Last Updated Aug 18, 2009 6:07 PM EDT
other expensive cities?
It sure looks like it. At least that's the conclusion you can easily draw after reading a lengthy report on federal student financial aid that the U.S. Government Accountability Office just released.
Parents hoping for financial aid are penalized if they live in pricey metropolitan areas like Seattle or Los Angeles. That's because the formula doesn't give a hoot about living costs when determining how much parents can afford to spend on their child's college education.
Here's an example of the inequity that I pulled from the report: The median rent for a two-bedroom apartment in San Francisco ($1,679) is 2.5 times as expensive as the same apartment in Cheyenne, WY ($671). But the feds are indifferent to the plight of families who spend $20,148 for rent each year versus $8,052 for parents living in Wyoming's state capitol.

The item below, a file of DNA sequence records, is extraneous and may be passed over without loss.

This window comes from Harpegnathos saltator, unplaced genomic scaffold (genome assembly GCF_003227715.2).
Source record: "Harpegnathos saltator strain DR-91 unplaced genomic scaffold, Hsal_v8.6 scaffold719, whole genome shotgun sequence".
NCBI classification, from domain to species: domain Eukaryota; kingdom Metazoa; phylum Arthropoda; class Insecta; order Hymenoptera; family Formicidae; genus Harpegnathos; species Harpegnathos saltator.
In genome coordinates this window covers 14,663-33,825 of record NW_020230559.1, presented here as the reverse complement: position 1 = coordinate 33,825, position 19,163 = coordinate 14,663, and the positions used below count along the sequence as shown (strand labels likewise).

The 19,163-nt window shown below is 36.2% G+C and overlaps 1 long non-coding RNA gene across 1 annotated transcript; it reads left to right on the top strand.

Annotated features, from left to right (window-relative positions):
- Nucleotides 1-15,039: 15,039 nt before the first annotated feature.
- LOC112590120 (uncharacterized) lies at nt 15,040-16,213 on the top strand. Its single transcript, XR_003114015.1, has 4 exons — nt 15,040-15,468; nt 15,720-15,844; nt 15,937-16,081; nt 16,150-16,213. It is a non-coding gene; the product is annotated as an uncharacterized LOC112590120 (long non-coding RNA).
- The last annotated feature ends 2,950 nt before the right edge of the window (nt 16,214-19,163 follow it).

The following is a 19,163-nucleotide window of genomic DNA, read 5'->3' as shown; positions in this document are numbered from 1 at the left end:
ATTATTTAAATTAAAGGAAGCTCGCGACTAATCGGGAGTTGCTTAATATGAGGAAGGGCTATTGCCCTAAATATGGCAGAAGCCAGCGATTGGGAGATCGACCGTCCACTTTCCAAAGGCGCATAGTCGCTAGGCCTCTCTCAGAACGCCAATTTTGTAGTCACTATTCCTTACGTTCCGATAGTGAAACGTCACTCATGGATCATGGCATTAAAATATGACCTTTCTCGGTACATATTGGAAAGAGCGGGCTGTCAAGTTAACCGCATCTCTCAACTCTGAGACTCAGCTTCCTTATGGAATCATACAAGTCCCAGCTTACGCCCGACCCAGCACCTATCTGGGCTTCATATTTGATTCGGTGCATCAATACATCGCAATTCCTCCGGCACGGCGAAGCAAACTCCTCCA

Using a cost-of-living calculation in the student financial aid formula would help urbanites living on both coasts, as well as residents in such cities as Chicago, Portland, OR, and Minneapolis. For instance, parents making $51,000 in San Francisco would see their annual federal Pell Grant jump from $860 to $3,060.
Will the government ever change the college financial aid calculations to make them equitable? I doubt it. I can't see congressmen from areas that benefit from the status quo, including red states and rural America, voting to help out city slickers any time soon.
New York City image by mikeleeorg. CC 2.0.